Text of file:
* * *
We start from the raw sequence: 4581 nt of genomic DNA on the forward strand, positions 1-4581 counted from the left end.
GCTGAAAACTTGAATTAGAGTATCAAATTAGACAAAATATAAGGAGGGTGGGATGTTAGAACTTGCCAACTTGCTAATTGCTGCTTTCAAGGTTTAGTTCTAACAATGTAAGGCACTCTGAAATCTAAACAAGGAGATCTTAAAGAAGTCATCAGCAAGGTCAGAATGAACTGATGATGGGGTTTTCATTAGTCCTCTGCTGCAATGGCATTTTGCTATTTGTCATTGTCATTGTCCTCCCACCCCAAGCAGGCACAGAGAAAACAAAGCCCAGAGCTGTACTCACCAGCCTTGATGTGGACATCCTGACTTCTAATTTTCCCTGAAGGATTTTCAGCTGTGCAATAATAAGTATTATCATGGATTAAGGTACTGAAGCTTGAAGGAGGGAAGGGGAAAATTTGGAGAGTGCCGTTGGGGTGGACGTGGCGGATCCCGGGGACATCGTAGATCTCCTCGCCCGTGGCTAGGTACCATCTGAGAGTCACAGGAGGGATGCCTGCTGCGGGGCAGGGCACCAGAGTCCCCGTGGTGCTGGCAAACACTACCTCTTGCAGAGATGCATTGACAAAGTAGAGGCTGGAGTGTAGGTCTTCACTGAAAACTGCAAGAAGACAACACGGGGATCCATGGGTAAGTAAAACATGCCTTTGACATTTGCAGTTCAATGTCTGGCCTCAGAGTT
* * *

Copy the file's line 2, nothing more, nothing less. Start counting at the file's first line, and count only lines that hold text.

GCTGAAAACTTGAATTAGAGTATCAAATTAGACAAAATATAAGGAGGGTGGGATGTTAGAACTTGCCAACTTGCTAATTGCTGCTTTCAAGGTTTAGTTCTAACAATGTAAGGCACTCTGAAATCTAAACAAGGAGATCTTAAAGAAGTCATCAGCAAGGTCAGAATGAACTGATGATGGGGTTTTCATTAGTCCTCTGCTGCAATGGCATTTTGCTATTTGTCATTGTCATTGTCCTCCCACCCCAAGCAGGCACAGAGAAAACAAAGCCCAGAGCTGTACTCACCAGCCTTGATGTGGACATCCTGACTTCTAATTTTCCCTGAAGGATTTTCAGCTGTGCAATAATAAGTATTATCATGGATTAAGGTACTGAAGCTTGAAGGAGGGAAGGGGAAAATTTGGAGAGTGCCGTTGGGGTGGACGTGGCGGATCCCGGGGACATCGTAGATCTCCTCGCCCGTGGCTAGGTACCATCTGAGAGTCACAGGAGGGATGCCTGCTGCGGGGCAGGGCACCAGAGTCCCCGTGGTGCTGGCAAACACTACCTCTTGCAGAGATGCATTGACAAAGTAGAGGCTGGAGTGTAGGTCTTCACTGAAAACTGCAAGAAGACAACACGGGGATCCATGGGTAAGTAAAACATGCCTTTGACATTTGCAGTTCAATGTCTGGCCTCAGAGTT